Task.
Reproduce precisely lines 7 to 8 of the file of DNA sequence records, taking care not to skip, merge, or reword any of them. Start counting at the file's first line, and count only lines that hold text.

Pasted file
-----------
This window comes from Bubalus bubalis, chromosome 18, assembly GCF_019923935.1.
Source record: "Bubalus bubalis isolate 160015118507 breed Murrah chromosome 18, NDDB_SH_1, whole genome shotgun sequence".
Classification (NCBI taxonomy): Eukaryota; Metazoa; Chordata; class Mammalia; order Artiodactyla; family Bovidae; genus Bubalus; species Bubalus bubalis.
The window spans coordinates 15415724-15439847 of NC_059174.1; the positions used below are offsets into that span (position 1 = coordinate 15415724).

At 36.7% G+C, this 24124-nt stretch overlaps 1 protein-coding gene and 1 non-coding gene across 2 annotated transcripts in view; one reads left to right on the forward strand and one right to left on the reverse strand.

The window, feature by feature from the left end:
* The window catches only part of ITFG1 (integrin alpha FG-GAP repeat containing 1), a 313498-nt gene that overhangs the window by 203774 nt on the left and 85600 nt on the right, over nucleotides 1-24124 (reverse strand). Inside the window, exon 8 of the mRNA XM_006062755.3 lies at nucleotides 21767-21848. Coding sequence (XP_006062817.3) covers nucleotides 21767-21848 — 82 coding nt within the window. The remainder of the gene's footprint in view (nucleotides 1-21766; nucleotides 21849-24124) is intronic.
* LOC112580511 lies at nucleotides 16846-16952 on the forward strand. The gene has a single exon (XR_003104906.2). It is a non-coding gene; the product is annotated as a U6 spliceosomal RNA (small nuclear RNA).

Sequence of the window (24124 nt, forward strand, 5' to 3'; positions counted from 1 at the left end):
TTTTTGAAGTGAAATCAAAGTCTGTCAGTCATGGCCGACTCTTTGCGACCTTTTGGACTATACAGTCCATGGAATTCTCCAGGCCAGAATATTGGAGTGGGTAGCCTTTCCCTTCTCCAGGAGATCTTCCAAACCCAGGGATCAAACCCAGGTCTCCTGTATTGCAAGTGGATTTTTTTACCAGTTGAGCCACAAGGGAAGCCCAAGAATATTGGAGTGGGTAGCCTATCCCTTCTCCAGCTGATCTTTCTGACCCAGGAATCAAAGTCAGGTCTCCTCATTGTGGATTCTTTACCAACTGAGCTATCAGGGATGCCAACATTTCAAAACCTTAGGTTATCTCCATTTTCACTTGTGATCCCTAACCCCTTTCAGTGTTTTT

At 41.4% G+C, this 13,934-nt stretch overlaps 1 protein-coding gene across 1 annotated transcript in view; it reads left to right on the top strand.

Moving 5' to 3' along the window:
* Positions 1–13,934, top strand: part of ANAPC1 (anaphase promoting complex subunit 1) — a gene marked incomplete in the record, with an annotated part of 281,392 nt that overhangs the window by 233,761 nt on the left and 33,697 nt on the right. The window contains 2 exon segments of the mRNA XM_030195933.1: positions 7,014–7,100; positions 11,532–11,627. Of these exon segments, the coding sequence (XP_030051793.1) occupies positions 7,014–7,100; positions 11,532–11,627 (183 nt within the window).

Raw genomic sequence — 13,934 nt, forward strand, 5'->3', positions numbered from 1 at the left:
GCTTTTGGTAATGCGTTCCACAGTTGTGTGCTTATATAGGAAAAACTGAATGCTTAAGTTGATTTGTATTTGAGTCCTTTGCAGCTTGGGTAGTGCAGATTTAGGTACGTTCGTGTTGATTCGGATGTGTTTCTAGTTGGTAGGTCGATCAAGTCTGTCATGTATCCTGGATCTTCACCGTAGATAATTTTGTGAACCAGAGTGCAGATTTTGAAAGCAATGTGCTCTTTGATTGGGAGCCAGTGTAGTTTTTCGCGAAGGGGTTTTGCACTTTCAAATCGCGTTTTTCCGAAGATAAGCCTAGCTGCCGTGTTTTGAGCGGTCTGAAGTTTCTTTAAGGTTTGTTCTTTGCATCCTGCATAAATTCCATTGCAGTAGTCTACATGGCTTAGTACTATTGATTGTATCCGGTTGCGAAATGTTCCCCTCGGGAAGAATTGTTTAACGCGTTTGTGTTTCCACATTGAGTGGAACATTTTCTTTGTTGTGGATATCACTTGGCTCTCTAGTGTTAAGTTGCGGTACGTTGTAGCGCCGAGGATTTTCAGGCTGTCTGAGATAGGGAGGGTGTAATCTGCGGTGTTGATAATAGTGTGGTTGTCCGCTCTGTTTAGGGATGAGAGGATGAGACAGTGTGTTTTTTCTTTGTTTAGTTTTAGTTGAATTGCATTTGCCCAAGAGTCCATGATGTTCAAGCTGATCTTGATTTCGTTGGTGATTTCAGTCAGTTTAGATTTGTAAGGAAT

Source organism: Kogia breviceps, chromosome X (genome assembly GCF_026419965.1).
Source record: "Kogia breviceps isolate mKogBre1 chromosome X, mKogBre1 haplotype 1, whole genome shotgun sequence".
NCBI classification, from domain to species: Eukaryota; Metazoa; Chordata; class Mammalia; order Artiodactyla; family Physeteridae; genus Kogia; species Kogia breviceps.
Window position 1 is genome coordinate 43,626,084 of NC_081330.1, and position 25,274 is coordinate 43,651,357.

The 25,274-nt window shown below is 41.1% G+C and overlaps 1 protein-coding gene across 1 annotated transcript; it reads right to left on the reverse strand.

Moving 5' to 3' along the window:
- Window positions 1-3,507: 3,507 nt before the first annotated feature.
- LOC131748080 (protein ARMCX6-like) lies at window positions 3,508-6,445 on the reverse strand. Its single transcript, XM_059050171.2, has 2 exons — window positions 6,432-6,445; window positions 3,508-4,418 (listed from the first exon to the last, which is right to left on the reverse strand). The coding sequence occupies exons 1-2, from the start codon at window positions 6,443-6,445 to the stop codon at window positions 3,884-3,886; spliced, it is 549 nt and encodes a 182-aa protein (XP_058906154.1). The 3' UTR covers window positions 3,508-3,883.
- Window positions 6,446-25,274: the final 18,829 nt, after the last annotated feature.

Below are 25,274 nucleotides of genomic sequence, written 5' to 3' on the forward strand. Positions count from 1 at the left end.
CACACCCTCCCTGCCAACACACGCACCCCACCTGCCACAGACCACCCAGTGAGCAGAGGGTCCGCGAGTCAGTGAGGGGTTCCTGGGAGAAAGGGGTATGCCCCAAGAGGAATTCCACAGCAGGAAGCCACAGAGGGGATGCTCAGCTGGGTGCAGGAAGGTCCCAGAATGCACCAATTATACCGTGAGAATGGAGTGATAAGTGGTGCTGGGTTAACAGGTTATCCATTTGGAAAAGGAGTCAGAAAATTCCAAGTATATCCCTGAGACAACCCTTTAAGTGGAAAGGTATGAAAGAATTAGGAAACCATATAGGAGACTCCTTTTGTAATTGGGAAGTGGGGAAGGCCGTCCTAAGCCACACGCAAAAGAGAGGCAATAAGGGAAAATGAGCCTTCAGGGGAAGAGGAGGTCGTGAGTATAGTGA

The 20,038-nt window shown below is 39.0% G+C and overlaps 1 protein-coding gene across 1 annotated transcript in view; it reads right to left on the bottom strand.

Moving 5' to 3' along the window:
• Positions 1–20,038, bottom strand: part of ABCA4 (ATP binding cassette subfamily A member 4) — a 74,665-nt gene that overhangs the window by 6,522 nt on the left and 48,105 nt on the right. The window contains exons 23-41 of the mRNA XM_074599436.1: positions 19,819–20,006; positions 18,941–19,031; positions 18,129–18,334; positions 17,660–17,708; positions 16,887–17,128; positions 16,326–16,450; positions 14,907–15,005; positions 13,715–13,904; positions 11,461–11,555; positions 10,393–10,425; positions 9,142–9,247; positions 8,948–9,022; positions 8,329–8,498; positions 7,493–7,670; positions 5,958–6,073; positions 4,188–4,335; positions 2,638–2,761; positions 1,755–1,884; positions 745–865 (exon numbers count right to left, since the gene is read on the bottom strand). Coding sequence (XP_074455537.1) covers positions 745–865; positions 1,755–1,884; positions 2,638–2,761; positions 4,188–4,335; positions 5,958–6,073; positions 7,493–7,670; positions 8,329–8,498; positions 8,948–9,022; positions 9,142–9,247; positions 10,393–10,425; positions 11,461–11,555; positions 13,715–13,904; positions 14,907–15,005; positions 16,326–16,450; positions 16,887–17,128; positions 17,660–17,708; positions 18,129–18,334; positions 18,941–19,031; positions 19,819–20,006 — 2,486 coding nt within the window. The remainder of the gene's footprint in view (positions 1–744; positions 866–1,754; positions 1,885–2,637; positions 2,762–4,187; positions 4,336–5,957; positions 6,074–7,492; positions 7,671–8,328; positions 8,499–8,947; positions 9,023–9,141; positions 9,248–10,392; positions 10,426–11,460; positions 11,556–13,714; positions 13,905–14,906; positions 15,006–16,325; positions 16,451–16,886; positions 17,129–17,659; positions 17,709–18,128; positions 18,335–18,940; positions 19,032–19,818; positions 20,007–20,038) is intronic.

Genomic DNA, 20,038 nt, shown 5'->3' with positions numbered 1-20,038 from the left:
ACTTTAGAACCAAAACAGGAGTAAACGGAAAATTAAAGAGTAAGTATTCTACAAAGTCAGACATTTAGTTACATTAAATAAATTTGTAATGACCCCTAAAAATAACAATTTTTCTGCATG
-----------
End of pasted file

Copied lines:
* The window catches only part of ITFG1 (integrin alpha FG-GAP repeat containing 1), a 313498-nt gene that overhangs the window by 203774 nt on the left and 85600 nt on the right, over nucleotides 1-24124 (reverse strand). Inside the window, exon 8 of the mRNA XM_006062755.3 lies at nucleotides 21767-21848. Coding sequence (XP_006062817.3) covers nucleotides 21767-21848 — 82 coding nt within the window. The remainder of the gene's footprint in view (nucleotides 1-21766; nucleotides 21849-24124) is intronic.
* LOC112580511 lies at nucleotides 16846-16952 on the forward strand. The gene has a single exon (XR_003104906.2). It is a non-coding gene; the product is annotated as a U6 spliceosomal RNA (small nuclear RNA).